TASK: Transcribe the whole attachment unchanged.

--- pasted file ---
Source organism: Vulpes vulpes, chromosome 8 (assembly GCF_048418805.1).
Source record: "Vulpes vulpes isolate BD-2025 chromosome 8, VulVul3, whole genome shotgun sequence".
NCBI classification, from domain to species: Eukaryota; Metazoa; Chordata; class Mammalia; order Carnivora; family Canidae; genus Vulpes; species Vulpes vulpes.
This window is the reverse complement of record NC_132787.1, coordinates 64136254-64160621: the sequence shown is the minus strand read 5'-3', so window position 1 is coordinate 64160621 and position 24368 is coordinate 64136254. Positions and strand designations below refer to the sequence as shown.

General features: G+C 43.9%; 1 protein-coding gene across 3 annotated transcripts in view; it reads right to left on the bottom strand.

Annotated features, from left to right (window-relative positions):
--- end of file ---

Source organism: Vulpes vulpes, chromosome 8 (assembly GCF_048418805.1).
Source record: "Vulpes vulpes isolate BD-2025 chromosome 8, VulVul3, whole genome shotgun sequence".
NCBI classification, from domain to species: Eukaryota; Metazoa; Chordata; class Mammalia; order Carnivora; family Canidae; genus Vulpes; species Vulpes vulpes.
This window is the reverse complement of record NC_132787.1, coordinates 64136254-64160621: the sequence shown is the minus strand read 5'-3', so window position 1 is coordinate 64160621 and position 24368 is coordinate 64136254. Positions and strand designations below refer to the sequence as shown.

General features: G+C 43.9%; 1 protein-coding gene across 3 annotated transcripts in view; it reads right to left on the bottom strand.

Annotated features, from left to right (window-relative positions):